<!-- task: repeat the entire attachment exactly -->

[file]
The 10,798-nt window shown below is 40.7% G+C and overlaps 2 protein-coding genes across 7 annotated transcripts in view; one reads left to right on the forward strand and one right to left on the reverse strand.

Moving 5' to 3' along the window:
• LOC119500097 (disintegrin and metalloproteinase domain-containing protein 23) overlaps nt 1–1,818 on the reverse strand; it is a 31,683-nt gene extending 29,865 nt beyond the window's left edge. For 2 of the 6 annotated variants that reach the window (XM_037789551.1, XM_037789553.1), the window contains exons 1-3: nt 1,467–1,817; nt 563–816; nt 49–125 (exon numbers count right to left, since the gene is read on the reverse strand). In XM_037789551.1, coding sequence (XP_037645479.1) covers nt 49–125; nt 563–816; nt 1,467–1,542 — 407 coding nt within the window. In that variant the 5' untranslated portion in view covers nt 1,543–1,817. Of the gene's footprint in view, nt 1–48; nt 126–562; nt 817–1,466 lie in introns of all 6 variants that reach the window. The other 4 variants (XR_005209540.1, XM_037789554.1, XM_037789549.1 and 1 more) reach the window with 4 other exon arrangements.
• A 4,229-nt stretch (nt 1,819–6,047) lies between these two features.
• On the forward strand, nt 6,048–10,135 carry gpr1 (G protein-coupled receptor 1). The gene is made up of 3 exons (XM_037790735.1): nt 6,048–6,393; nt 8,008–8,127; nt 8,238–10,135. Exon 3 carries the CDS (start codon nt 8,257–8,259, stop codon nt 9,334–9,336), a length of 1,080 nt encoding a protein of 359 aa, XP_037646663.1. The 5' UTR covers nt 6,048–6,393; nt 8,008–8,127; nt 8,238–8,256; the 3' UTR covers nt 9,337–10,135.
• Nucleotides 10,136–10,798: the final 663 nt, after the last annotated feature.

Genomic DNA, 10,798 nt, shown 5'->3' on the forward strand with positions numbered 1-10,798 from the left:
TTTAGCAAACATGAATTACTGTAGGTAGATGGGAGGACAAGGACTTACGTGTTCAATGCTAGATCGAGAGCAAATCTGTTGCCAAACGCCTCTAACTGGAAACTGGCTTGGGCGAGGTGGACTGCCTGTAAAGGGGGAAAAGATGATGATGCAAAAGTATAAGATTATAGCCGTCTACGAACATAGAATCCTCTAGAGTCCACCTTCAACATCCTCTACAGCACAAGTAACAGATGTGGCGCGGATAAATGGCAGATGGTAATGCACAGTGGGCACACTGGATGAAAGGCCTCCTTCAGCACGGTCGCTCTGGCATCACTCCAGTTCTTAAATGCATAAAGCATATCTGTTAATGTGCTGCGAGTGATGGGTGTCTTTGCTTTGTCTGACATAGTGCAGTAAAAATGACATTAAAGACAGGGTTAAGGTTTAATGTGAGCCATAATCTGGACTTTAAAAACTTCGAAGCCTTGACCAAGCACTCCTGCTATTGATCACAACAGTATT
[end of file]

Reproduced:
The 10,798-nt window shown below is 40.7% G+C and overlaps 2 protein-coding genes across 7 annotated transcripts in view; one reads left to right on the forward strand and one right to left on the reverse strand.

Moving 5' to 3' along the window:
• LOC119500097 (disintegrin and metalloproteinase domain-containing protein 23) overlaps nt 1–1,818 on the reverse strand; it is a 31,683-nt gene extending 29,865 nt beyond the window's left edge. For 2 of the 6 annotated variants that reach the window (XM_037789551.1, XM_037789553.1), the window contains exons 1-3: nt 1,467–1,817; nt 563–816; nt 49–125 (exon numbers count right to left, since the gene is read on the reverse strand). In XM_037789551.1, coding sequence (XP_037645479.1) covers nt 49–125; nt 563–816; nt 1,467–1,542 — 407 coding nt within the window. In that variant the 5' untranslated portion in view covers nt 1,543–1,817. Of the gene's footprint in view, nt 1–48; nt 126–562; nt 817–1,466 lie in introns of all 6 variants that reach the window. The other 4 variants (XR_005209540.1, XM_037789554.1, XM_037789549.1 and 1 more) reach the window with 4 other exon arrangements.
• A 4,229-nt stretch (nt 1,819–6,047) lies between these two features.
• On the forward strand, nt 6,048–10,135 carry gpr1 (G protein-coupled receptor 1). The gene is made up of 3 exons (XM_037790735.1): nt 6,048–6,393; nt 8,008–8,127; nt 8,238–10,135. Exon 3 carries the CDS (start codon nt 8,257–8,259, stop codon nt 9,334–9,336), a length of 1,080 nt encoding a protein of 359 aa, XP_037646663.1. The 5' UTR covers nt 6,048–6,393; nt 8,008–8,127; nt 8,238–8,256; the 3' UTR covers nt 9,337–10,135.
• Nucleotides 10,136–10,798: the final 663 nt, after the last annotated feature.

Genomic DNA, 10,798 nt, shown 5'->3' on the forward strand with positions numbered 1-10,798 from the left:
TTTAGCAAACATGAATTACTGTAGGTAGATGGGAGGACAAGGACTTACGTGTTCAATGCTAGATCGAGAGCAAATCTGTTGCCAAACGCCTCTAACTGGAAACTGGCTTGGGCGAGGTGGACTGCCTGTAAAGGGGGAAAAGATGATGATGCAAAAGTATAAGATTATAGCCGTCTACGAACATAGAATCCTCTAGAGTCCACCTTCAACATCCTCTACAGCACAAGTAACAGATGTGGCGCGGATAAATGGCAGATGGTAATGCACAGTGGGCACACTGGATGAAAGGCCTCCTTCAGCACGGTCGCTCTGGCATCACTCCAGTTCTTAAATGCATAAAGCATATCTGTTAATGTGCTGCGAGTGATGGGTGTCTTTGCTTTGTCTGACATAGTGCAGTAAAAATGACATTAAAGACAGGGTTAAGGTTTAATGTGAGCCATAATCTGGACTTTAAAAACTTCGAAGCCTTGACCAAGCACTCCTGCTATTGATCACAACAGTATT